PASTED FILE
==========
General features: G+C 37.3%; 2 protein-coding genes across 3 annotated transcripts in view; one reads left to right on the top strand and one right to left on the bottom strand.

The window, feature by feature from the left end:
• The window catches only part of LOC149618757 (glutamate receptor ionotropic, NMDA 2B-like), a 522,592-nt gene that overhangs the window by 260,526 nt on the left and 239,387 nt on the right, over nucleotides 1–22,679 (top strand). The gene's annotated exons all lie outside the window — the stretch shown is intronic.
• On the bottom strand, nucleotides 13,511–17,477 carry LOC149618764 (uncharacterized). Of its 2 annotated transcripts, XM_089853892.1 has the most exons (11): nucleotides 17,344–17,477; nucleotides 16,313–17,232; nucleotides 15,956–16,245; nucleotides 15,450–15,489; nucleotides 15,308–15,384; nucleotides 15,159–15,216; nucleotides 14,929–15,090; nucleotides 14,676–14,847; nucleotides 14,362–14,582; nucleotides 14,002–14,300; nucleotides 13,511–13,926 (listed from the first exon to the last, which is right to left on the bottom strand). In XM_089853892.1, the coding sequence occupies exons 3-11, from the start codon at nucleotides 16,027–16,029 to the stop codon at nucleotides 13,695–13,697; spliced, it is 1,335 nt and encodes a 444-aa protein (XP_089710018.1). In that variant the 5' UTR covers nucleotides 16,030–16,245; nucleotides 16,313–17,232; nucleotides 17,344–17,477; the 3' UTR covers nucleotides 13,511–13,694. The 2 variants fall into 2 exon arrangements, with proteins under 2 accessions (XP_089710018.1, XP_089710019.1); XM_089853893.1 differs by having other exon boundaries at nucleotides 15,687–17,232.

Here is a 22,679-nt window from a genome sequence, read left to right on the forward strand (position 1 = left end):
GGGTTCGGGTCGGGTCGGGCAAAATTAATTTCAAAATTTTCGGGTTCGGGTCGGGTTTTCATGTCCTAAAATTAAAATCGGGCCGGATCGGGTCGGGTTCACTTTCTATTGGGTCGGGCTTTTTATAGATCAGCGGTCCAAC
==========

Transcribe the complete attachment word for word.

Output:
General features: G+C 37.3%; 2 protein-coding genes across 3 annotated transcripts in view; one reads left to right on the top strand and one right to left on the bottom strand.

The window, feature by feature from the left end:
• The window catches only part of LOC149618757 (glutamate receptor ionotropic, NMDA 2B-like), a 522,592-nt gene that overhangs the window by 260,526 nt on the left and 239,387 nt on the right, over nucleotides 1–22,679 (top strand). The gene's annotated exons all lie outside the window — the stretch shown is intronic.
• On the bottom strand, nucleotides 13,511–17,477 carry LOC149618764 (uncharacterized). Of its 2 annotated transcripts, XM_089853892.1 has the most exons (11): nucleotides 17,344–17,477; nucleotides 16,313–17,232; nucleotides 15,956–16,245; nucleotides 15,450–15,489; nucleotides 15,308–15,384; nucleotides 15,159–15,216; nucleotides 14,929–15,090; nucleotides 14,676–14,847; nucleotides 14,362–14,582; nucleotides 14,002–14,300; nucleotides 13,511–13,926 (listed from the first exon to the last, which is right to left on the bottom strand). In XM_089853892.1, the coding sequence occupies exons 3-11, from the start codon at nucleotides 16,027–16,029 to the stop codon at nucleotides 13,695–13,697; spliced, it is 1,335 nt and encodes a 444-aa protein (XP_089710018.1). In that variant the 5' UTR covers nucleotides 16,030–16,245; nucleotides 16,313–17,232; nucleotides 17,344–17,477; the 3' UTR covers nucleotides 13,511–13,694. The 2 variants fall into 2 exon arrangements, with proteins under 2 accessions (XP_089710018.1, XP_089710019.1); XM_089853893.1 differs by having other exon boundaries at nucleotides 15,687–17,232.

Here is a 22,679-nt window from a genome sequence, read left to right on the forward strand (position 1 = left end):
GGGTTCGGGTCGGGTCGGGCAAAATTAATTTCAAAATTTTCGGGTTCGGGTCGGGTTTTCATGTCCTAAAATTAAAATCGGGCCGGATCGGGTCGGGTTCACTTTCTATTGGGTCGGGCTTTTTATAGATCAGCGGTCCAAC